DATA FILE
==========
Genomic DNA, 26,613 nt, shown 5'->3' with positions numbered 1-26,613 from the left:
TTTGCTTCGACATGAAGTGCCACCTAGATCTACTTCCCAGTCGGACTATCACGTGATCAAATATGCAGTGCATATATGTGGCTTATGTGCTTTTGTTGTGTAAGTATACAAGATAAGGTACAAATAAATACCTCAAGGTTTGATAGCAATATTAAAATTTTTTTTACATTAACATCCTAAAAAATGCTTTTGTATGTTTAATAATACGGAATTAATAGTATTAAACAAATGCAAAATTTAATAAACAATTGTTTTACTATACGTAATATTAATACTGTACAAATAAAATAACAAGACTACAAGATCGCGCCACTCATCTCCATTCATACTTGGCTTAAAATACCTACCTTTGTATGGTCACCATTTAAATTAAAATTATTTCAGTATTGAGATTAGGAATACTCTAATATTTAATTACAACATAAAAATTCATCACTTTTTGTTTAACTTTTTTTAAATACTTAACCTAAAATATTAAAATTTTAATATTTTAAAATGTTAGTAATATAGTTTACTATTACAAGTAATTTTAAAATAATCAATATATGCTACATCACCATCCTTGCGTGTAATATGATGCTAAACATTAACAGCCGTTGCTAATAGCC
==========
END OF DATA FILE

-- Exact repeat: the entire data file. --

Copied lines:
Genomic DNA, 26,613 nt, shown 5'->3' with positions numbered 1-26,613 from the left:
TTTGCTTCGACATGAAGTGCCACCTAGATCTACTTCCCAGTCGGACTATCACGTGATCAAATATGCAGTGCATATATGTGGCTTATGTGCTTTTGTTGTGTAAGTATACAAGATAAGGTACAAATAAATACCTCAAGGTTTGATAGCAATATTAAAATTTTTTTTACATTAACATCCTAAAAAATGCTTTTGTATGTTTAATAATACGGAATTAATAGTATTAAACAAATGCAAAATTTAATAAACAATTGTTTTACTATACGTAATATTAATACTGTACAAATAAAATAACAAGACTACAAGATCGCGCCACTCATCTCCATTCATACTTGGCTTAAAATACCTACCTTTGTATGGTCACCATTTAAATTAAAATTATTTCAGTATTGAGATTAGGAATACTCTAATATTTAATTACAACATAAAAATTCATCACTTTTTGTTTAACTTTTTTTAAATACTTAACCTAAAATATTAAAATTTTAATATTTTAAAATGTTAGTAATATAGTTTACTATTACAAGTAATTTTAAAATAATCAATATATGCTACATCACCATCCTTGCGTGTAATATGATGCTAAACATTAACAGCCGTTGCTAATAGCC